McAfee Anti-Piracy Policy
Many businesses and organizations are unaware they may be using illegal software. Illegally distributing and using software is a significant problem that hurts McAfee and all software publishers. Our products, solutions, and services exist to assure the technology that powers your business is secure and available — from the desktop to the network core, and across the servers you rely on to deliver your competitive advantage. We want you to have the information you need so you get maximum value from our products — legally.
Software piracy is a significant problem costing the industry billions of dollars annually. McAfee is committed to educating our authorized users and, when necessary, bringing those violating our licenses into compliance.
Types of Software Piracy
First Steps to Effective Software Management
Where Can I Buy Authorized Software?
Reporting a Case of Software Piracy
Software piracy is the illegal distribution and/or reproduction of software. Purchasing software is actually purchasing a license to use the software. That license spells out how you may legally use such software. Any time someone uses the software beyond the scope of the license, that person — or company — is violating the license agreement and copyright law. Whether software piracy is deliberate or not, it is still illegal and punishable by law.
Software piracy comes in many forms. The types that impact McAfee include:
1. Corporate or end user:
2. Subscription licensing: Using subscription-licensed software past the expiration date.
3. PrimeSupport entitlement: Accessing support entitlements (e.g., .DATs, super .DATs, updates, or upgrades) without a current agreement.
4. Internet piracy: This can occur in many different forms, including:
5. Counterfeiting: Someone attempts to copy the product and packaging to look like a McAfee original.
6. Hard-disk loading: Some unscrupulous suppliers illegally install software to help sell computers. While many suppliers are authorized to install products onto the machines they sell, honest vendors supply the software via agreements with software vendors.
To effectively manage your software assets, you’ll need to know what type of McAfee products you have installed on your network. Regular audits can help you determine this. And though you may have policies in place that prohibit employees from making unauthorized copies, those policies do not stop employees from illegally copying software.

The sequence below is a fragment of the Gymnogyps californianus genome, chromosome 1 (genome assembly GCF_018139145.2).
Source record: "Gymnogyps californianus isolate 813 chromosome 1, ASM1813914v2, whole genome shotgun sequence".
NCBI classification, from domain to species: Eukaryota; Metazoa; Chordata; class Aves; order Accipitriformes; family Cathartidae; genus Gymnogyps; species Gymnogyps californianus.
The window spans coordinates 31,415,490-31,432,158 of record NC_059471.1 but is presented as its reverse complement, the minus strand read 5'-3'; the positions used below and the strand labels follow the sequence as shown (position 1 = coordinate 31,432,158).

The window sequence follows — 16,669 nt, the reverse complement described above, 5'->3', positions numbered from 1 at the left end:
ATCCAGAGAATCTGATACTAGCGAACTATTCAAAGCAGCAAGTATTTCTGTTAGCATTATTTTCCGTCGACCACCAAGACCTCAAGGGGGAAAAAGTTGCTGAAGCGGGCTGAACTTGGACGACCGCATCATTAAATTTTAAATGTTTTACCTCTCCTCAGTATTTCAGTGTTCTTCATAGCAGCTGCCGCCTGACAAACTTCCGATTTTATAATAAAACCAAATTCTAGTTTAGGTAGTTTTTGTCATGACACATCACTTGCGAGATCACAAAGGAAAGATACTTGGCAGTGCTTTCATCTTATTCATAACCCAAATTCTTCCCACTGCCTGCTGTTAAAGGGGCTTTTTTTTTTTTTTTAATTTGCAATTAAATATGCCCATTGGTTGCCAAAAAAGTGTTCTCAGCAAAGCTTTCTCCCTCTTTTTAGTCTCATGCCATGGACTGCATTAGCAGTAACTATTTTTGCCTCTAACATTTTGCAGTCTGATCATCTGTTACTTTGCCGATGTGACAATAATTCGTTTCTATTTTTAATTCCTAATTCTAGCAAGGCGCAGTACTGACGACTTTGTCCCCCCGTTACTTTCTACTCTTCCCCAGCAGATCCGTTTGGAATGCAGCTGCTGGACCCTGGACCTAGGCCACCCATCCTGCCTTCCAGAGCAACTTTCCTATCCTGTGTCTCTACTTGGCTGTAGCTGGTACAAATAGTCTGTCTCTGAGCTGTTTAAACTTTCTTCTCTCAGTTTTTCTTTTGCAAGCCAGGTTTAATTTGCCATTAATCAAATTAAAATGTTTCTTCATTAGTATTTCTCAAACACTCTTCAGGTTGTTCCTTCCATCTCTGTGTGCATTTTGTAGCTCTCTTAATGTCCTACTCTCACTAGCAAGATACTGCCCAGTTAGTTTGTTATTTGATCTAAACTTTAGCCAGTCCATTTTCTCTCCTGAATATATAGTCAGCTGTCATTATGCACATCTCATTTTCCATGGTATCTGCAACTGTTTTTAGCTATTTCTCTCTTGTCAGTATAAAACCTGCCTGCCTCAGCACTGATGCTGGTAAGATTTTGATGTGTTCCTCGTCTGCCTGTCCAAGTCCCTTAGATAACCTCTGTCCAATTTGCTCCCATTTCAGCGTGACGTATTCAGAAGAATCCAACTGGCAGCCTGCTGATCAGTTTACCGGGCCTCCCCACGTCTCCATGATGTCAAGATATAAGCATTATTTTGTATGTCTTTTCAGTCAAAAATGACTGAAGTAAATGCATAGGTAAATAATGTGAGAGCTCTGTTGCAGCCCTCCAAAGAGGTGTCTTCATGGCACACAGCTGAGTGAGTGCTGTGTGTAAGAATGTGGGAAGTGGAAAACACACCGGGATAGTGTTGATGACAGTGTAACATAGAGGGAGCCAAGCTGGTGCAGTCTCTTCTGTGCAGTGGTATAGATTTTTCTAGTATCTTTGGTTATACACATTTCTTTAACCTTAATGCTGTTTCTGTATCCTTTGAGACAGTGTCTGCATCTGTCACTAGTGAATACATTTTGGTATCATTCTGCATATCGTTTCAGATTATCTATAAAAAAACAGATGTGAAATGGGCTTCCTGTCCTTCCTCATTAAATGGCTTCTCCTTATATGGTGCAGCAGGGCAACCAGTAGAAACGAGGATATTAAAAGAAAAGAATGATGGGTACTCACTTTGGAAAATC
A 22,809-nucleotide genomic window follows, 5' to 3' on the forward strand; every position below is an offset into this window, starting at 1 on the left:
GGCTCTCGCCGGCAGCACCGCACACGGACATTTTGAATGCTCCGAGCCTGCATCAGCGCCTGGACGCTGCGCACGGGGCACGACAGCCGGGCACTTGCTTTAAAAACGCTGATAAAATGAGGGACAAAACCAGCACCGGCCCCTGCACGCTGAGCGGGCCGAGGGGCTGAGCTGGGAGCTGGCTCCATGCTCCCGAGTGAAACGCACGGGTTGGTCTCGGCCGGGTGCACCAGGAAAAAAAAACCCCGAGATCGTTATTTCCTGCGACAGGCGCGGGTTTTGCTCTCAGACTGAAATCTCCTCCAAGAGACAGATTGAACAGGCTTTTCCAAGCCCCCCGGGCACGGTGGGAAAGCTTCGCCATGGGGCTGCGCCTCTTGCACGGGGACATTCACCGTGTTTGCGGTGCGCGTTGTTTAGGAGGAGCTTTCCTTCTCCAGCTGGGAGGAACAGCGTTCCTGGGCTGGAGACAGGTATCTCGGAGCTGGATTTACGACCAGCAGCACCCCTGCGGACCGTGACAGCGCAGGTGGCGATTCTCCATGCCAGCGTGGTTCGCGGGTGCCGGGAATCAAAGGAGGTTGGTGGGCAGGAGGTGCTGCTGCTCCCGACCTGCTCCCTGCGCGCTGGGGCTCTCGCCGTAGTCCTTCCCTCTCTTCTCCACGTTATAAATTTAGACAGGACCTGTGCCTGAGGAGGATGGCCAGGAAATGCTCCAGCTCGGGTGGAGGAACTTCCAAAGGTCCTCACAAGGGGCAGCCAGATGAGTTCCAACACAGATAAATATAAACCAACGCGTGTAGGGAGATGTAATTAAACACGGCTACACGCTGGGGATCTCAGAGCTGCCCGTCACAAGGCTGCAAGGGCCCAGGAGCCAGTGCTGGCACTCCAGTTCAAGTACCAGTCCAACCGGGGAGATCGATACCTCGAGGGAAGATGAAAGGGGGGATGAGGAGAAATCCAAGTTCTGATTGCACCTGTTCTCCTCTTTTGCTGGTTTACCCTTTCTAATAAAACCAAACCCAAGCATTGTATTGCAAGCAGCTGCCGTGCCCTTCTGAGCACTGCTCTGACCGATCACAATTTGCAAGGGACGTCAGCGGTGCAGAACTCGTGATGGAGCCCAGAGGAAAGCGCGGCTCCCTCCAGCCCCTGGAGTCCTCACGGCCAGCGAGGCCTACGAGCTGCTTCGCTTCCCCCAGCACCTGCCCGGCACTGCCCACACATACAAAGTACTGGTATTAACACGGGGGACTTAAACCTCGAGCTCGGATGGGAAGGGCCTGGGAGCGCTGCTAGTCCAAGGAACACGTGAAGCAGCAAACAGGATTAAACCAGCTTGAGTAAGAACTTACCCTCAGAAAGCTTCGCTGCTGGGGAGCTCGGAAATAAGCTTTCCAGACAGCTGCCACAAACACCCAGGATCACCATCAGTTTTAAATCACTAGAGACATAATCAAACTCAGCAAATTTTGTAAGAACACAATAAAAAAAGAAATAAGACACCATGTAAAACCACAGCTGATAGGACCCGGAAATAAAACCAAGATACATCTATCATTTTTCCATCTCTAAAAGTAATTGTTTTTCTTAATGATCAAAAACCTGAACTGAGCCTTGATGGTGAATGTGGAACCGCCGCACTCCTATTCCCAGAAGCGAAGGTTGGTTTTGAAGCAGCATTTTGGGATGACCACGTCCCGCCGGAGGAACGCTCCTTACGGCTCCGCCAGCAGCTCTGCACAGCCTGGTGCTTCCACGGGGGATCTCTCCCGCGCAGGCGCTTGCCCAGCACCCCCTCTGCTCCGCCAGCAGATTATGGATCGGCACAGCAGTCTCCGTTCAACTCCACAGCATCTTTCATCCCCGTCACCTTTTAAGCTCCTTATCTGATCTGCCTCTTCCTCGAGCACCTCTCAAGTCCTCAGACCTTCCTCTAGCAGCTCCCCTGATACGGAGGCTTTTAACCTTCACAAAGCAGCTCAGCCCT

Many software audit tools are available to help you determine what type of software is installed on your network. Running these tools and comparing the results to your license documentation is a good first step in determining whether you are in compliance. If you find you are not in compliance, McAfee will work with you to acquire the appropriate McAfee licenses necessary to get back in compliance.
For more information or to report instances of noncompliance, please contact McAfee’s License Compliance Services group.
You can go to the McAfee website or to the site of one of our partners or resellers.
Software piracy can subject an individual to arrest and criminal prosecution, with fines of up to $250,000 and prison terms of up to five years. In civil cases, McAfee can obtain its lost profits plus the infringer’s profits, or statutory damages of up to $150,000 per product. In addition, McAfee may seek to recover its attorneys’ fees. McAfee also cooperates with federal law enforcement authorities, such as the FBI.
McAfee encourages you to notify us of instances in which a business or individual may be using or distributing our software illegally. Reporting this type of action helps us reduce the overall piracy problem and enables us to better support and modify our existing products.
To report an individual or organization you believe is illegally using or distributing McAfee software, please email McAfee's License Compliance Services Group.
Note: All information is confidential and will only be used by McAfee’s License Compliance Services Group.
McAfee works with a number of partner organizations to help fight the global problem of software piracy. For more information, tools, and resources, visit:
Business Software Alliance
The Business Software Alliance (BSA) is the foremost organization dedicated to promoting a safe and legal digital world. BSA educates consumers on software management and copyright protection, cybersecurity, trade, e-commerce, and other Internet-related issues.
Software & Information Industry Association
The work of the Software & Information Industry Association (SIIA) has brought together the leading companies in the software and digital information industry, expanding market opportunities and forging the way toward a stronger industry. SIIA protects its members’ intellectual property and advocates a legal and regulatory environment that benefits the entire industry.